Unfortunately, being exposed to the European virus, as Humans we will all perish soon, becoming nothing but robots and biological slaves…

  12. Nana said:

    Karahunj! I have seen the wonder. It is magical. The space, the sound, the light. Its waiting is palpable.
    It is surrounded by far placed mountains were one finds petroglyphs.
    There is a book written by late P. Geruni – a physicist. He believed that the place had astronomical-astrological value. Was used as a navigational tool.
    I saw many British on the site. Put Karahunj on your “to visit” list.

  13. Varoujan said:

    Gary, you have visited western Turkey that has never been Armenia. If you visit the other half (eastern) you may be surprised.

  14. Ara said:

    In Armenia-we know our history and poeple. When I was there a while back for 2 years- people even said Ms Derian-as in Elizabeth Taylor-she is Armenian!!! Well- so it goes- We are everywhere1

  15. Levon Parian said:

    I always felt the Irish/Scottish had a very common ancestry as the Armenians. In Gaelic, the word for a boat is “navag” the same as in Armenian. The dancing, the music, the temperament all have made me bond with Irish friends from a more soulful place then I ever could have imagined.

  16. David said:

    Random Armenian,

    Thanks for your balanced comment. It’s nice to know that there are some Armenians out there who are not raving nationalists.

  17. Stephen T. Dulgarian said:

    I have visited both Historical Armenia & todays Free Armenia. In Historical Armenia I have seen the destruction the Turks have inflicted to our people. They not only massacred our people along with forcible assimation but all our Historical Churches, Khatch Kar Cemeteries have been decimated. The Turk will never change. Our people must wake up and not only force the U.S. to recognize our Genocide, but must push for land returns and reparations just as Bulgaria & the Greeks are asking for reparations. We have waited long enough, the time is now to push for these demands. In the Free Armenia I visited many places including Artsakh, but impressed me was Kara Hunj which is centuries older than StoneHenge in England. Also, in one of the caves they found the oldest leather shoe & lately found Mummefied bodies along with other artifacts that are considered the oldest in the world. Yet Armenians get no coverage in the U.S. Newspapers, the National Geographic & other magazines to show the world where civilization began.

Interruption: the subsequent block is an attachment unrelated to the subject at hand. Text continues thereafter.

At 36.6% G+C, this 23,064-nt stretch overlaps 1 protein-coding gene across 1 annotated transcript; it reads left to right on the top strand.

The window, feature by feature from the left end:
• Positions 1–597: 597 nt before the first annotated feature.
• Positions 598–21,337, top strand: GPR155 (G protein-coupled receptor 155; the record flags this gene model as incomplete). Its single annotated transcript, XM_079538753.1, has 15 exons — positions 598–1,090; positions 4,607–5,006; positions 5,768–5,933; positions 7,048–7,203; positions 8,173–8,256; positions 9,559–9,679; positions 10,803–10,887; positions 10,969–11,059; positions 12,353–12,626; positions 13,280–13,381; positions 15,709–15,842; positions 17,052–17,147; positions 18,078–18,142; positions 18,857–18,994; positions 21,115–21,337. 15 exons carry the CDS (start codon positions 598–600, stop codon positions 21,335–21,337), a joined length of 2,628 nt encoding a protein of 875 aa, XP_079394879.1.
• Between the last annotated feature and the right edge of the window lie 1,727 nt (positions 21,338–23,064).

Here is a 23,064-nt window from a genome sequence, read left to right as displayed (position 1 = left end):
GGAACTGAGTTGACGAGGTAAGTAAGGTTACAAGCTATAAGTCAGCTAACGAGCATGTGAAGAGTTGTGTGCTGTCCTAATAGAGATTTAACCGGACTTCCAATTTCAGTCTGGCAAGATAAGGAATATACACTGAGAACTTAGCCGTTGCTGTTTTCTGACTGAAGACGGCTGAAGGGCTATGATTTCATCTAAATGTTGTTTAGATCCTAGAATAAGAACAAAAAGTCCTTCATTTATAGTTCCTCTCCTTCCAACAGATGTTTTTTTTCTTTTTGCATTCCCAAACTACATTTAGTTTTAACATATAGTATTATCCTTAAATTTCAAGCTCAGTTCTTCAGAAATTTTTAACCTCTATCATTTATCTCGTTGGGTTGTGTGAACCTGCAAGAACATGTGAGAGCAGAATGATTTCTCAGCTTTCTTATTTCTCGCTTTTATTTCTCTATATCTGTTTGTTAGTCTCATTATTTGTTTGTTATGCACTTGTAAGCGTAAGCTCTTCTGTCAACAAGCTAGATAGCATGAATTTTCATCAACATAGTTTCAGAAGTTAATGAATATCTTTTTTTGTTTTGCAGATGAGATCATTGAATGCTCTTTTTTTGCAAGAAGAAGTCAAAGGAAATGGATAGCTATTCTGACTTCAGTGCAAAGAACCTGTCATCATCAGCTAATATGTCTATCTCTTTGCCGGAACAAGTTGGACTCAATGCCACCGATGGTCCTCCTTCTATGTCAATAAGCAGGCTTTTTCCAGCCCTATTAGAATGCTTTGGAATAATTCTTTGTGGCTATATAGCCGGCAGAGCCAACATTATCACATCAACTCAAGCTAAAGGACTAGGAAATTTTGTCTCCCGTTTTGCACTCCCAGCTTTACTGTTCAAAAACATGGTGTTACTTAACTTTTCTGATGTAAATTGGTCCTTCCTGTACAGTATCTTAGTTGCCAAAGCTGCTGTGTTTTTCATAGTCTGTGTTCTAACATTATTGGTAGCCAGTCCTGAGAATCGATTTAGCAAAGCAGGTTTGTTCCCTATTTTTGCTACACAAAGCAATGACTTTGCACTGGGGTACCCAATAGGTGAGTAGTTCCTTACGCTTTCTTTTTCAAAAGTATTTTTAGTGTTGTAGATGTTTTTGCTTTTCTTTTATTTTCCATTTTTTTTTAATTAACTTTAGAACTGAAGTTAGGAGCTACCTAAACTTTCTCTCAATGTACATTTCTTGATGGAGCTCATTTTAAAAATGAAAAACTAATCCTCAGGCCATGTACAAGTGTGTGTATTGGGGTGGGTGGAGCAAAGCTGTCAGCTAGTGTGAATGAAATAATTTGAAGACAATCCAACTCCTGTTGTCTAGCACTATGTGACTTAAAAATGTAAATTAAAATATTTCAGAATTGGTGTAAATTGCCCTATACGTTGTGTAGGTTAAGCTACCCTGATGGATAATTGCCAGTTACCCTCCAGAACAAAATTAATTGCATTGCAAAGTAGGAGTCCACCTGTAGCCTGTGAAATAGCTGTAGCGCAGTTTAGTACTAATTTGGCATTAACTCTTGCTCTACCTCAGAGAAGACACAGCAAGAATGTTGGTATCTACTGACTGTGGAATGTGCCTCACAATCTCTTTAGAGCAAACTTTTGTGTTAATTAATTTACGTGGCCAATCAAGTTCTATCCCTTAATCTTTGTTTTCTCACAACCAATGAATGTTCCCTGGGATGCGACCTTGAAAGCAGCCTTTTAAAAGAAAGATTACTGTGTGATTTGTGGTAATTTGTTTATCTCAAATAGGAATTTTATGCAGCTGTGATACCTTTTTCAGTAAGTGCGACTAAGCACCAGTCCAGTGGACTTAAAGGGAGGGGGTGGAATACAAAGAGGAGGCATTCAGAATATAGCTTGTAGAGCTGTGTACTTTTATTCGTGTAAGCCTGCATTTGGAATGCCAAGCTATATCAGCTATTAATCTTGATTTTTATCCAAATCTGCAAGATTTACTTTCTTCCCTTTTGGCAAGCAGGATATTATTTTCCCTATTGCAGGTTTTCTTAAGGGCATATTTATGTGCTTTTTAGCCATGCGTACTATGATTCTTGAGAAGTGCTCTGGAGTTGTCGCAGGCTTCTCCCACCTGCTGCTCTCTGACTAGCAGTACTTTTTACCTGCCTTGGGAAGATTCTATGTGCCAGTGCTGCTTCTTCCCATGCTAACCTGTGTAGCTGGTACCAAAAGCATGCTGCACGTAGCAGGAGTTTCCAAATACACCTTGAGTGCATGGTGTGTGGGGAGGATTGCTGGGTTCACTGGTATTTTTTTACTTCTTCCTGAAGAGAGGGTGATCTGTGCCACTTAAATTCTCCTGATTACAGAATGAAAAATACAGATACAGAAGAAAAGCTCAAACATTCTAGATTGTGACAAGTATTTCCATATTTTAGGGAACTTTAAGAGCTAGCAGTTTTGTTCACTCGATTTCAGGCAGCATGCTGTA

18. Karin said:

    It is fascinating that there is an English- Armenian dictionary written by Lord Byron. He studied Armenian in Mkhitarian Seminary on St. Lazarus island nearby Venice, Italy. I saw his picture hanging in one of the rooms. He discovered that English was very much connected to Armenian language grammatically and otherwise. The genome project also proved today the fact that human gene migration took its path from the region of today’s Armenia and historic Great Armenian Highlands. It is incredible that the prefix UN- has the same meaning in Armenian as in English- not, without. UNhavatali – it’s UNbelievable, ha? The facts are there, on a surface, but sometimes they are way deep under layers of dust and ash of our history- but cannot be totally erased and be hidden. We discover new things about Armenia almost every day- the oldest shoe and the oldest wine cellars. Why argue with the facts? Just accept and celebrate! If you have any doubts- go for a DNA test and you might discover that you too are sharing our stubborn and inquisitive gene. Who knows. And after you discover that- let’s drink a glass of ARENI wine to our common genes. We believe that the vines were planted by our great-great- great-……..grandfather. And our great-great-great….grandmother made our favorite national dish- DOLMA. She wasn’t going to waste away the leaves of her husbands vines… Haven’t tried those yet? Try. You will never forget the experience.